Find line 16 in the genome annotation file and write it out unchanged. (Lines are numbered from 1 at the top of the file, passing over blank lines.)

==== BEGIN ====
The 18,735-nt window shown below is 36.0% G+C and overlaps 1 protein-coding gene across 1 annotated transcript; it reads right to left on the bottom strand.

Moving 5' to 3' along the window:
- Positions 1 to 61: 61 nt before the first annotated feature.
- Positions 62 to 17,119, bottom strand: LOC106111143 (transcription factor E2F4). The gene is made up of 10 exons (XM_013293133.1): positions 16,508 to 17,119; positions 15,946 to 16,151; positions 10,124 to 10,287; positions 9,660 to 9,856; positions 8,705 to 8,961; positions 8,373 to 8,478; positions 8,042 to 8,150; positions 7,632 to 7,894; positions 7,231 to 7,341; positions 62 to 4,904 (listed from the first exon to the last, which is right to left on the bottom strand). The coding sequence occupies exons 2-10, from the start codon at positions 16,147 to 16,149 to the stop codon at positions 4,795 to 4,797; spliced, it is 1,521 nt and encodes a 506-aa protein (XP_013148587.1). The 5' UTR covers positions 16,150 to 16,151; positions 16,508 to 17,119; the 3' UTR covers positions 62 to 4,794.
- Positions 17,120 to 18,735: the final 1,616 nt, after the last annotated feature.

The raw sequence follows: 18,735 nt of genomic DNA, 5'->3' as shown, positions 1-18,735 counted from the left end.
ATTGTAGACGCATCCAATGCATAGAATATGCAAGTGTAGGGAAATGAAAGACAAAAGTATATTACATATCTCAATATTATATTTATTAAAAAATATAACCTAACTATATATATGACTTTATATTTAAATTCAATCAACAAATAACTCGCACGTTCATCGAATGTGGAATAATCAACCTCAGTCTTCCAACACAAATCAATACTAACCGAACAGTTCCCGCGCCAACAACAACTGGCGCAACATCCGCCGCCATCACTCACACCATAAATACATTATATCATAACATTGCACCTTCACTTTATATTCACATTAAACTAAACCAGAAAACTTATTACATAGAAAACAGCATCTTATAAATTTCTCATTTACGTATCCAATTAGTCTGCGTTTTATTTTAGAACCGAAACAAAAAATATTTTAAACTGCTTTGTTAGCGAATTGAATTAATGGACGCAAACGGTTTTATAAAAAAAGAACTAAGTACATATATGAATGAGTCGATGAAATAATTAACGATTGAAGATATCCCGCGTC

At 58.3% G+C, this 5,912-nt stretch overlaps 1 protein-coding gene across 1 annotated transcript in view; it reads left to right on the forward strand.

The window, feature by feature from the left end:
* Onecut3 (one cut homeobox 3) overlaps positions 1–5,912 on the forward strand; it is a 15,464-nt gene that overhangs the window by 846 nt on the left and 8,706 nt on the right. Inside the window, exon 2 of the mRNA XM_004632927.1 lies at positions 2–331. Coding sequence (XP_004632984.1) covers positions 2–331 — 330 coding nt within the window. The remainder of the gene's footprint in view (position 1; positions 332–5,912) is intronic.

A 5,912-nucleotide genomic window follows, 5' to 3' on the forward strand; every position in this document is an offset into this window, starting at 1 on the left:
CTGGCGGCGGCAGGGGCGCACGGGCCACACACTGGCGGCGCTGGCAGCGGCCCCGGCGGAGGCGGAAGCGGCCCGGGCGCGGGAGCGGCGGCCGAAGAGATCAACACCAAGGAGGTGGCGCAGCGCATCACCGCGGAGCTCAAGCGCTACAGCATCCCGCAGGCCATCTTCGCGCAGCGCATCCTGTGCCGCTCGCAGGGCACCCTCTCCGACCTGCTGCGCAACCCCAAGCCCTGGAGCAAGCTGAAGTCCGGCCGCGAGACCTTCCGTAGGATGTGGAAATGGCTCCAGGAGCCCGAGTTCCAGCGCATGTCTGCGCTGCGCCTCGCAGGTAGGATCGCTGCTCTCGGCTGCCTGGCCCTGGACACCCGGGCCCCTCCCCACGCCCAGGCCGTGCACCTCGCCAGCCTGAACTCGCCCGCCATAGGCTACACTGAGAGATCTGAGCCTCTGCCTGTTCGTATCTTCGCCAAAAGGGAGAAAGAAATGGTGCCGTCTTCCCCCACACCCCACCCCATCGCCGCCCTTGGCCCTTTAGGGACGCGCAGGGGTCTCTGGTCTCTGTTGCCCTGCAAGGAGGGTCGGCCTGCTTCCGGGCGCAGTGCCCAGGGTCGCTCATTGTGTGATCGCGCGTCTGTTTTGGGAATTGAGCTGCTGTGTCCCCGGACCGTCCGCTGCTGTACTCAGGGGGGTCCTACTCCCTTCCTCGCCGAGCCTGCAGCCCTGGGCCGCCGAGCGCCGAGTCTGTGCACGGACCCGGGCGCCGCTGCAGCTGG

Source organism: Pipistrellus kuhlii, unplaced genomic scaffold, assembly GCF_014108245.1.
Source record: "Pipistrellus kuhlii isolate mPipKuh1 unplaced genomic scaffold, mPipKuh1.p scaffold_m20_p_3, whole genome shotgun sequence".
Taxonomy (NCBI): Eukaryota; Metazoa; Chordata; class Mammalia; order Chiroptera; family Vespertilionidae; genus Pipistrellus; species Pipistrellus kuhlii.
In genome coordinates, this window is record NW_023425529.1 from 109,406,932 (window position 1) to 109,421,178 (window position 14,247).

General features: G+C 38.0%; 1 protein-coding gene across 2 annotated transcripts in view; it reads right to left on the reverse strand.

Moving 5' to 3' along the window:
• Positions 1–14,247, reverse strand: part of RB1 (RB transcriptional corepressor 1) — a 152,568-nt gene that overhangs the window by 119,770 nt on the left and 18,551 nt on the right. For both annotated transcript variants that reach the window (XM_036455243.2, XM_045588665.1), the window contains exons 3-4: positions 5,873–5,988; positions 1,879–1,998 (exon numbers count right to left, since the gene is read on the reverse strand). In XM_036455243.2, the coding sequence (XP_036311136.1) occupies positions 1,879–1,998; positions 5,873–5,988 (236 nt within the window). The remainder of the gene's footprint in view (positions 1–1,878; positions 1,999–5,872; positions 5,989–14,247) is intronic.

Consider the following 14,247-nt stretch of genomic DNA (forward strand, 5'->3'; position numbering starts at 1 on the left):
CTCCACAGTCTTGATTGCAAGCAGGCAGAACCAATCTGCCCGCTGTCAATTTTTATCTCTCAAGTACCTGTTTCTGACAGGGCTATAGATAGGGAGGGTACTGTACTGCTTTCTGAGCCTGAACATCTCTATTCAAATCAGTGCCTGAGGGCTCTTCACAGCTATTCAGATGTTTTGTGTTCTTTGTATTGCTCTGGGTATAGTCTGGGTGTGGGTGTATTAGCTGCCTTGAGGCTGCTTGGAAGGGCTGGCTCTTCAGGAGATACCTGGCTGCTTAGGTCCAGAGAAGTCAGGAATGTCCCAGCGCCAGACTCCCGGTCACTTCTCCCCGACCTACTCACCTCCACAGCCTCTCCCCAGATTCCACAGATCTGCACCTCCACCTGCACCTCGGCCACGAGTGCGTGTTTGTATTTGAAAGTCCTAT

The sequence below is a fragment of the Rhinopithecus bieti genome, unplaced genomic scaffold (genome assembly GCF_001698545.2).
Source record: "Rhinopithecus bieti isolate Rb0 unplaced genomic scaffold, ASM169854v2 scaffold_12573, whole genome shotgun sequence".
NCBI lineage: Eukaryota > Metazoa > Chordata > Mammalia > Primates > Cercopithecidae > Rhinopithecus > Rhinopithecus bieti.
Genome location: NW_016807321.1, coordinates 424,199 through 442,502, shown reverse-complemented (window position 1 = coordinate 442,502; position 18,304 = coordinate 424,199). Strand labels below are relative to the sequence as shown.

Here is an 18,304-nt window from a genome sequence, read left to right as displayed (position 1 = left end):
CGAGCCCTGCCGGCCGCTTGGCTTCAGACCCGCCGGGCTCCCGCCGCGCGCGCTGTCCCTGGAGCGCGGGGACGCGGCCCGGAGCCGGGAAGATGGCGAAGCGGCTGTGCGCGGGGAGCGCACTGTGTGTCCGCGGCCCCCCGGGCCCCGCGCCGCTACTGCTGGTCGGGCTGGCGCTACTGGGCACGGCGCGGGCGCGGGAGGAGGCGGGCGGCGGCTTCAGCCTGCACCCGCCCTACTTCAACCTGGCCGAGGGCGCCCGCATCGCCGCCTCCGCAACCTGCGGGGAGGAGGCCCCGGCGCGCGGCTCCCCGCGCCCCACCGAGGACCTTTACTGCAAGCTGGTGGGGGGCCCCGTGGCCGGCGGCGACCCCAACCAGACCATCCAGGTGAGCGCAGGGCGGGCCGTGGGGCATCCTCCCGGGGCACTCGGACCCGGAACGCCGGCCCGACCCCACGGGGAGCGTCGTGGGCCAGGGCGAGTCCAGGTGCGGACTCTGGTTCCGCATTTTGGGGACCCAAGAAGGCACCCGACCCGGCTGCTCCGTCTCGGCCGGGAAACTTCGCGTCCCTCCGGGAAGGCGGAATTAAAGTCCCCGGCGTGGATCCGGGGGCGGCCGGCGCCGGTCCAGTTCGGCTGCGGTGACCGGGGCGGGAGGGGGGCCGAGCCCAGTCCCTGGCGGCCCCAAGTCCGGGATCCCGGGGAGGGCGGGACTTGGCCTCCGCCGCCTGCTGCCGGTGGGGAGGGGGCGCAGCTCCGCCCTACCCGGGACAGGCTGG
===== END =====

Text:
In genome coordinates, this window is record NW_023425529.1 from 109,406,932 (window position 1) to 109,421,178 (window position 14,247).